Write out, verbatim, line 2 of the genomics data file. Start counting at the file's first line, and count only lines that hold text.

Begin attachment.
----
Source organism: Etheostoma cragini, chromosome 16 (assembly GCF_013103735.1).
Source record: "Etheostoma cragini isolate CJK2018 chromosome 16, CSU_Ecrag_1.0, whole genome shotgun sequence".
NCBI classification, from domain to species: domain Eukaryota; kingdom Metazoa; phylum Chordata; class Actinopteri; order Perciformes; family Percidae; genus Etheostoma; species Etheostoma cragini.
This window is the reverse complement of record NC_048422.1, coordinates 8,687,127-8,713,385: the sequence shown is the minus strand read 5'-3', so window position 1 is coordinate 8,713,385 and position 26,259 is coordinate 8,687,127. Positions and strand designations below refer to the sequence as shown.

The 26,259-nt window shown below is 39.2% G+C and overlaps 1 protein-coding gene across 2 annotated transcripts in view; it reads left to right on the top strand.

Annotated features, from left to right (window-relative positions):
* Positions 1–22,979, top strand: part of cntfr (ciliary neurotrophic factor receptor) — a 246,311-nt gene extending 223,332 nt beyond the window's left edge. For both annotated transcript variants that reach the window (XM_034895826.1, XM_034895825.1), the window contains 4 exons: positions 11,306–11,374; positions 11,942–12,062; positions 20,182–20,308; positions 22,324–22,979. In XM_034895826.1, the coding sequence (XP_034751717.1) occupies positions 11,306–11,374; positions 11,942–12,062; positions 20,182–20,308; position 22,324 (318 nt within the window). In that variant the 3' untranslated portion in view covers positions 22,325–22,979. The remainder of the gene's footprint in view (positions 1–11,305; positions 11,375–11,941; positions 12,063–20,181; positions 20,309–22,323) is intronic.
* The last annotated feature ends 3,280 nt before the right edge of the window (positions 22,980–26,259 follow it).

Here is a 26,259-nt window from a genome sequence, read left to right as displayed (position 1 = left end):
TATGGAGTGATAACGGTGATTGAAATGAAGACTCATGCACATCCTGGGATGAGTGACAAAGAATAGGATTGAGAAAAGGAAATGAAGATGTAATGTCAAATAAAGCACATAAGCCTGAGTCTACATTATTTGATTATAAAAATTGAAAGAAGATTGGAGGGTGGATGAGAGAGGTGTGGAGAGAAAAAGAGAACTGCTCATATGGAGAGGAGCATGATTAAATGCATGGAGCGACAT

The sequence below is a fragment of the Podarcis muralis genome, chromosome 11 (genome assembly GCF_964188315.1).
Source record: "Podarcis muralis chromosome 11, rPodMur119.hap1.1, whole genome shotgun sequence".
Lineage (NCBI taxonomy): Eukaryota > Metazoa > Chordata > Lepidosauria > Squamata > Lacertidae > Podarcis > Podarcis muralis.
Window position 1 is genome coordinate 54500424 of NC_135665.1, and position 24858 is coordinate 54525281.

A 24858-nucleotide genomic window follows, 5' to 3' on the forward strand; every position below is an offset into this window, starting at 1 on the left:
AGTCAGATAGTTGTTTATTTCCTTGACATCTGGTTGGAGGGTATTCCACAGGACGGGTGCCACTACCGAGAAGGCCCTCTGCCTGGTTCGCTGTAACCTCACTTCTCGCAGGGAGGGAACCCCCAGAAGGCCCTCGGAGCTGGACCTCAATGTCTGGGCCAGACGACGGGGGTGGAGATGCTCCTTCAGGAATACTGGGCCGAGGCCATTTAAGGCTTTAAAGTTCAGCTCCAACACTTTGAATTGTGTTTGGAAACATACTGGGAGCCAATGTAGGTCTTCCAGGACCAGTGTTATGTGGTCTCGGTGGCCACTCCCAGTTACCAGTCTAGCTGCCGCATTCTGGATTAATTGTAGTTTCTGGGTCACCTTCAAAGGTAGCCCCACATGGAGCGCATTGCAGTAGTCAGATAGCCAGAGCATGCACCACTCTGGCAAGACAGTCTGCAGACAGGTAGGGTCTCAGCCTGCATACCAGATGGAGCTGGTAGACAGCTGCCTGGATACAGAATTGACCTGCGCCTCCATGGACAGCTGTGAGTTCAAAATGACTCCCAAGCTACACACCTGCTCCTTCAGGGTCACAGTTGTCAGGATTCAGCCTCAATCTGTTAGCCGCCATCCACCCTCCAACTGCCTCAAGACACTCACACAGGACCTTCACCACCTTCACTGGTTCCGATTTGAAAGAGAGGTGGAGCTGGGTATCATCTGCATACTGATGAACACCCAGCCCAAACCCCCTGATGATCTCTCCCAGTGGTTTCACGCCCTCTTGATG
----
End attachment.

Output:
Source record: "Etheostoma cragini isolate CJK2018 chromosome 16, CSU_Ecrag_1.0, whole genome shotgun sequence".